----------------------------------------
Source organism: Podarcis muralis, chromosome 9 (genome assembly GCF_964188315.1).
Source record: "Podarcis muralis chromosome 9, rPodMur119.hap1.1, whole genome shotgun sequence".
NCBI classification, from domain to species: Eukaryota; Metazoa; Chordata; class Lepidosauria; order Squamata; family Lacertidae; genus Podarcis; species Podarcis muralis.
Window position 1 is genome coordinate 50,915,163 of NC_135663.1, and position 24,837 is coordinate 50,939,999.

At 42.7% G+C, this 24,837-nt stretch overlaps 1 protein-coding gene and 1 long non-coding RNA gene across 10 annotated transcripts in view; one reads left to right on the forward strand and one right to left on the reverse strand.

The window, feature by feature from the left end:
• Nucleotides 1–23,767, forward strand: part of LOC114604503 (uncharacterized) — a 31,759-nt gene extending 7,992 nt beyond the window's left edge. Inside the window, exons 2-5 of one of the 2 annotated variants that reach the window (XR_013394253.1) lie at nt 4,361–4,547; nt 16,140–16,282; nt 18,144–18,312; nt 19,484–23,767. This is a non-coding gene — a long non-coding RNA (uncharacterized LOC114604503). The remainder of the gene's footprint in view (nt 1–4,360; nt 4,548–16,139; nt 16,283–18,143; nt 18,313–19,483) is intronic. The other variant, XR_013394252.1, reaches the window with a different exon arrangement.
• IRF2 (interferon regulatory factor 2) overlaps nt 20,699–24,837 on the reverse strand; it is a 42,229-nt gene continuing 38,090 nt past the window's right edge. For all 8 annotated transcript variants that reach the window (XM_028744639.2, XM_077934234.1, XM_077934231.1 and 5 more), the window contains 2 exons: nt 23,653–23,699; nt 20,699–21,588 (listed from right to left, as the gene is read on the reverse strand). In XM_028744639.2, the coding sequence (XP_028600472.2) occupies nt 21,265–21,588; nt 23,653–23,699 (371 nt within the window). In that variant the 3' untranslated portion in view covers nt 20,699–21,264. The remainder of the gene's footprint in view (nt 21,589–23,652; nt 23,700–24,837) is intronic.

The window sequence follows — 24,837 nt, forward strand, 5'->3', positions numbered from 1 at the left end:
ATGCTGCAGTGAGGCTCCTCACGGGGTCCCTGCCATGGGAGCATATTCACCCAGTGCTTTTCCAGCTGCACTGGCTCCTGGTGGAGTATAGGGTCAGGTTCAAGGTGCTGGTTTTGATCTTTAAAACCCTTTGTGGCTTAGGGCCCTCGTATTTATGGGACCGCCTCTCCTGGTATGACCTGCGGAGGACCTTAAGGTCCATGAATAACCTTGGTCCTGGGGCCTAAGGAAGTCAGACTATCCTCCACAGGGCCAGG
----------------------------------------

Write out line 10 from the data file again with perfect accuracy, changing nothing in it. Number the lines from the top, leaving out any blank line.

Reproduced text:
ATGCTGCAGTGAGGCTCCTCACGGGGTCCCTGCCATGGGAGCATATTCACCCAGTGCTTTTCCAGCTGCACTGGCTCCTGGTGGAGTATAGGGTCAGGTTCAAGGTGCTGGTTTTGATCTTTAAAACCCTTTGTGGCTTAGGGCCCTCGTATTTATGGGACCGCCTCTCCTGGTATGACCTGCGGAGGACCTTAAGGTCCATGAATAACCTTGGTCCTGGGGCCTAAGGAAGTCAGACTATCCTCCACAGGGCCAGG